Accident is Third in Series of Significant Russian Military Mishaps in December.
A Russian Tupolev Tu-22M3, NATO reporting name “Backfire”, twin-engine supersonic bomber crash-landed yesterday in the Astrakhan-Oblast region of southern Russia after suffering a reported engine failure. The crew escaped without injuries after bringing the aircraft into a “field” in a rural setting without a high concentration of civilians. The crew’s actions are already being hailed as “heroic” in Russian news and social media. The aircraft was unarmed and flying in a routine training mission according to the Russian military.
The news of this most recent mishap for the Russian military comes only a week after a tragic fire aboard the country’s only aircraft carrier, the Admiral Kuznetsov, killed at least one person, injured 10 and left 2 sailors unaccounted for.
Earlier this month, on December 12, 2019, the Moscow Times reported the crash of a Russian Mi-28 two-man gunship helicopter, NATO reporting name “Havoc”, that killed two crewmembers on Tuesday night, December 10, near the Korenovsk airfield in the Krasnodar region. The Moscow Times, citing an Interfax release of a Russian Defense Ministry’s official statement, reported that the Mi-28 gunship’s “flight took place without ammunition. There are no marks of destruction on the ground. Both pilots were killed”.
The Mi-28 is similar in configuration to the western AH-64 Apache attack helicopter.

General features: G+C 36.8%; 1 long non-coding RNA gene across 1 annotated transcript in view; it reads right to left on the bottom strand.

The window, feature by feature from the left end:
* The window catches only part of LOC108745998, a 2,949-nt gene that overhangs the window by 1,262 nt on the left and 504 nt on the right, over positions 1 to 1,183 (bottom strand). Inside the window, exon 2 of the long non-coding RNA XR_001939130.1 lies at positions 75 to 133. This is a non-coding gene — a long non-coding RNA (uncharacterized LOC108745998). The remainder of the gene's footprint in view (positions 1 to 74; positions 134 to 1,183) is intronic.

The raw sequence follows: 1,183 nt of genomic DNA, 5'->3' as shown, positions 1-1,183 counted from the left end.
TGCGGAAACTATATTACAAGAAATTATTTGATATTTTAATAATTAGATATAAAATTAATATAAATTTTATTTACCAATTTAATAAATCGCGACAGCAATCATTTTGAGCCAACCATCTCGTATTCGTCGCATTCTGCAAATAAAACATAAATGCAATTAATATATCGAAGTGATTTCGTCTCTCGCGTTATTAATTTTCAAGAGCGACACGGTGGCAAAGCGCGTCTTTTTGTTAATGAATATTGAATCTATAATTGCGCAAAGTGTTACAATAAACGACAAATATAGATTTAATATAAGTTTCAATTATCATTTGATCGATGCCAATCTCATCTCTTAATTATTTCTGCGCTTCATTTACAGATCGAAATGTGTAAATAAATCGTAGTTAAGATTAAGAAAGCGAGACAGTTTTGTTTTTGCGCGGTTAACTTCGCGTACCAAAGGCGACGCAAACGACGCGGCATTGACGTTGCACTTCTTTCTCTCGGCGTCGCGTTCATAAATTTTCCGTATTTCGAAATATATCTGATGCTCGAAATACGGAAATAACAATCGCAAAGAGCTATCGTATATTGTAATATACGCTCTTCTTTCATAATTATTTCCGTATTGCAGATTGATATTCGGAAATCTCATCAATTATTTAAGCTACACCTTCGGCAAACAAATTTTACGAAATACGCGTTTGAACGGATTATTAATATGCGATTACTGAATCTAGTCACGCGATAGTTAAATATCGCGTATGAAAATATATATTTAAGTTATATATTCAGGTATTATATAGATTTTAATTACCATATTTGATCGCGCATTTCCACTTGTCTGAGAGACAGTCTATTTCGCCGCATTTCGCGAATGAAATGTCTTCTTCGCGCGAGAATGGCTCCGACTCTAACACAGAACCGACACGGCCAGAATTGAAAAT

While reasons for the string of accidents in the Russian military are under individual investigations, the frequency of Russian accidents mirrors U.S. military aviation accidents that has become the focus of media attention during much of the year. These include a tragic December 5th crash of a U.S. Army National Guard Blackhawk helicopter that killed 3 near Kimball, Minnesota, a string of accidents in U.S. T-38s and F-16s throughout the year, and a sensational and tragic fatal crash of a U.S. F/A-18E in a well-known western U.S. low flying area.
This week’s accident is the second one involving a Tu-22M3 so far in 2019. Earlier this year on January 22, 2019, a Tu-22M3 crashed near the city of Olenegorsk in Russia’s Murmansk region, where the long-range bombers often operate from. Four people died in the January 2019 accident. Russia reported the aircraft was unarmed at the time of the crash. Adverse weather in the region, including an arctic storm, was cited as a possible contributing factor to the fatal accident.